A fist in your ear and a blight to your senses. The middle syllable, like a plug-ugly little dog, bursts out strong and loud – if you said pugnaciously, you’d be right. It is couched in the re of repel and rebarbative rather than that of resign or reacquaint. The end is the arms-akimbo noun suffix, not a busy ing or an officious tion but an ant in active stance, even antagonistic, all the more so because of the negative little n that attaches to it. The re draws back, the pu spits in distaste and the gn gulps a a gag reflex. This word is sometimes seen with physically, which is nearly redundant, but of late keeps company often with morally. The soul recoils, then fights back – pugnare, Latin “fight,” is what punches this one through.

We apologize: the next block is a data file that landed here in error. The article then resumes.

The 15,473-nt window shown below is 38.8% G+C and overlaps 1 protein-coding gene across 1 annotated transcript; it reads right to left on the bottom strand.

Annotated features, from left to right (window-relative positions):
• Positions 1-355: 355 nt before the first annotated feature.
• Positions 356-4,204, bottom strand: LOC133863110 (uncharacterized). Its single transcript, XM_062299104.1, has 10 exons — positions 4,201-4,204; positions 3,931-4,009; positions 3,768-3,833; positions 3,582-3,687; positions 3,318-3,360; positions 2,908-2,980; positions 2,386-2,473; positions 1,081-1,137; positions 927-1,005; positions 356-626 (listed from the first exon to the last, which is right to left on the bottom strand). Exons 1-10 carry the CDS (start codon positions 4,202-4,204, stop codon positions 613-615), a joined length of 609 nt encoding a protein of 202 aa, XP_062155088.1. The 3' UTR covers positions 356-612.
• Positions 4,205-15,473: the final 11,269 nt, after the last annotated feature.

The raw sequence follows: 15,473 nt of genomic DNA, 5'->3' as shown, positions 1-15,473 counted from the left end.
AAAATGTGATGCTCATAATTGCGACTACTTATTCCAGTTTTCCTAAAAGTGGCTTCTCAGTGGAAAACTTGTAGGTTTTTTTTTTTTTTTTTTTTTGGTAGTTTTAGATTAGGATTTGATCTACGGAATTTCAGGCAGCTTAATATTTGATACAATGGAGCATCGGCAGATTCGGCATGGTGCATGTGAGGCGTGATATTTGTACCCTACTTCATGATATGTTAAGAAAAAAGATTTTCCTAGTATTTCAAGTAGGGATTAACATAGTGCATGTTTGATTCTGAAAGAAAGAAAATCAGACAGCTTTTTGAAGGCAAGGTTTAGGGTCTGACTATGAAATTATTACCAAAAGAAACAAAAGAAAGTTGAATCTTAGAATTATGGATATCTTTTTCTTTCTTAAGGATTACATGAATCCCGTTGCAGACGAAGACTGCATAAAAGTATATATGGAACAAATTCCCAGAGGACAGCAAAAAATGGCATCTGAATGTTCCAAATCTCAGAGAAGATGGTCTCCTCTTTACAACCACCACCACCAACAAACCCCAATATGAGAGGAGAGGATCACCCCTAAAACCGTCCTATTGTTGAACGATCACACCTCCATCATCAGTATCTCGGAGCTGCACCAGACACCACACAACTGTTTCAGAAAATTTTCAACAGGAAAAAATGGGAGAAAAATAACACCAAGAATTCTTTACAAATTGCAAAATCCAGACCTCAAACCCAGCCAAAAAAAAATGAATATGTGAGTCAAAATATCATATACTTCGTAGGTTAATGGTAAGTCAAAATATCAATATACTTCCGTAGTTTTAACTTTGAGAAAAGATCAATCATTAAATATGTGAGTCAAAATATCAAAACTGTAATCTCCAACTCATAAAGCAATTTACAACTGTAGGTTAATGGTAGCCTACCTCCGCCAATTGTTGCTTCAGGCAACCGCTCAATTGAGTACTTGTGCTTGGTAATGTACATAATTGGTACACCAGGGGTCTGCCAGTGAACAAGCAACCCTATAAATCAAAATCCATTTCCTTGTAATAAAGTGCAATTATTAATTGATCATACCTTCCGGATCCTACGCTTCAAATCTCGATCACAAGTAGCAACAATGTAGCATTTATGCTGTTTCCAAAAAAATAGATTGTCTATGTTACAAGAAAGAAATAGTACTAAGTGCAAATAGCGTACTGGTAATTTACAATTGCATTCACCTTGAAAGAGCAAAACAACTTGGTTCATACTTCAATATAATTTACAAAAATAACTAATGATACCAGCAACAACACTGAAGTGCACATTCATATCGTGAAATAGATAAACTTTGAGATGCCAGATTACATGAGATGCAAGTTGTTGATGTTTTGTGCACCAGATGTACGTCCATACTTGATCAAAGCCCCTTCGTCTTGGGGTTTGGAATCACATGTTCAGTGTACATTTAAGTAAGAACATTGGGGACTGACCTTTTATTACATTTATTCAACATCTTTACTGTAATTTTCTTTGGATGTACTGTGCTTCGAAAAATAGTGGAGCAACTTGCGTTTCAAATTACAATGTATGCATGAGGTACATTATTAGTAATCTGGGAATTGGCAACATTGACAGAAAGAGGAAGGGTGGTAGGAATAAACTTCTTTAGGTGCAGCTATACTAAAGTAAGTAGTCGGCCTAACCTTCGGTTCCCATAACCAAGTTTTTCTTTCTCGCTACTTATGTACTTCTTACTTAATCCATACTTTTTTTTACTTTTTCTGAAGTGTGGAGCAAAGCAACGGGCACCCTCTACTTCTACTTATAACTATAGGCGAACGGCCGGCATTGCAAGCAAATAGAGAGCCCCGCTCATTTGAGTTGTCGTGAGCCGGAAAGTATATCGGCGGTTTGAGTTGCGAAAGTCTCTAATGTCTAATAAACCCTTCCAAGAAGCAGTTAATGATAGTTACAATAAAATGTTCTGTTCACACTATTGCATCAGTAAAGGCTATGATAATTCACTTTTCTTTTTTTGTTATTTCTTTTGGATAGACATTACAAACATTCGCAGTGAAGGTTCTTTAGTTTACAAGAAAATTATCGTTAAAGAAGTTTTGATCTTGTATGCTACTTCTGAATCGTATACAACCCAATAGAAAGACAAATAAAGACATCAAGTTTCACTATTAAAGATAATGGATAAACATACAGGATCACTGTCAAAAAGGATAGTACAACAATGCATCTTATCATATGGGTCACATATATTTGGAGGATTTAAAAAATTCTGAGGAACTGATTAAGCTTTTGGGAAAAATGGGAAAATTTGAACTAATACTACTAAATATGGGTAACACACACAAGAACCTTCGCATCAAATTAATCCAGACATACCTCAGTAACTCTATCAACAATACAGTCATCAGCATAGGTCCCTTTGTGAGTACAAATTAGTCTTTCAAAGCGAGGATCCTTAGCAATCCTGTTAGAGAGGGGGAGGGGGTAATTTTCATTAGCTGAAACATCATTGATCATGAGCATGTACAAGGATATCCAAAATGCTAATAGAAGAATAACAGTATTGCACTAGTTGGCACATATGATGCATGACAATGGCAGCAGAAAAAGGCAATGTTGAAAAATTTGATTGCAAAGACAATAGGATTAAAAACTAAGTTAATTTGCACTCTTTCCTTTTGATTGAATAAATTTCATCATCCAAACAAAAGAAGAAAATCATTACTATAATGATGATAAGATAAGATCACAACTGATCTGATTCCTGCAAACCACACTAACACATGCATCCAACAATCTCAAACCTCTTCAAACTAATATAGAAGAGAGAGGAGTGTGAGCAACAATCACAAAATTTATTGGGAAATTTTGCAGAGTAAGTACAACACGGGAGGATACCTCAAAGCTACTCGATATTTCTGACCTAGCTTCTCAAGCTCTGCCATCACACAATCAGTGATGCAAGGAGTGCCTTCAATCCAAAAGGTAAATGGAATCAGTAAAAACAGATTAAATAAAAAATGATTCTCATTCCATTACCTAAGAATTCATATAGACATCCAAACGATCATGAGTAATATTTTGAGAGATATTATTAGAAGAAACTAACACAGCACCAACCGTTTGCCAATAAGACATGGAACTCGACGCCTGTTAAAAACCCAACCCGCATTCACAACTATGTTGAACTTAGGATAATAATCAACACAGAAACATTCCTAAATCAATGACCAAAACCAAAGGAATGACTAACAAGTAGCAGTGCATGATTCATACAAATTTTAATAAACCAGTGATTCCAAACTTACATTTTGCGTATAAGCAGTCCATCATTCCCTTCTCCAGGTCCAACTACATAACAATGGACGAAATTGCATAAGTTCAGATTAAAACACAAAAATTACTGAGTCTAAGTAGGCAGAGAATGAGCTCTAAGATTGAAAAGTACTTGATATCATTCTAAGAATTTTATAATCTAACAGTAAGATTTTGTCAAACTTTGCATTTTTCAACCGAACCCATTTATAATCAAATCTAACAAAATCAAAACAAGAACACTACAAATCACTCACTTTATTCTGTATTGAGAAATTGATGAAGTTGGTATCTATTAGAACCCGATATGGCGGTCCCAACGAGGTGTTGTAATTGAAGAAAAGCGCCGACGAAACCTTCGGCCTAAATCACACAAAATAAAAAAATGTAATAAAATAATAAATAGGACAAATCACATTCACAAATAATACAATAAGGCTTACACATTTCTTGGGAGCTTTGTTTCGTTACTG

Songs of Love and Grammar
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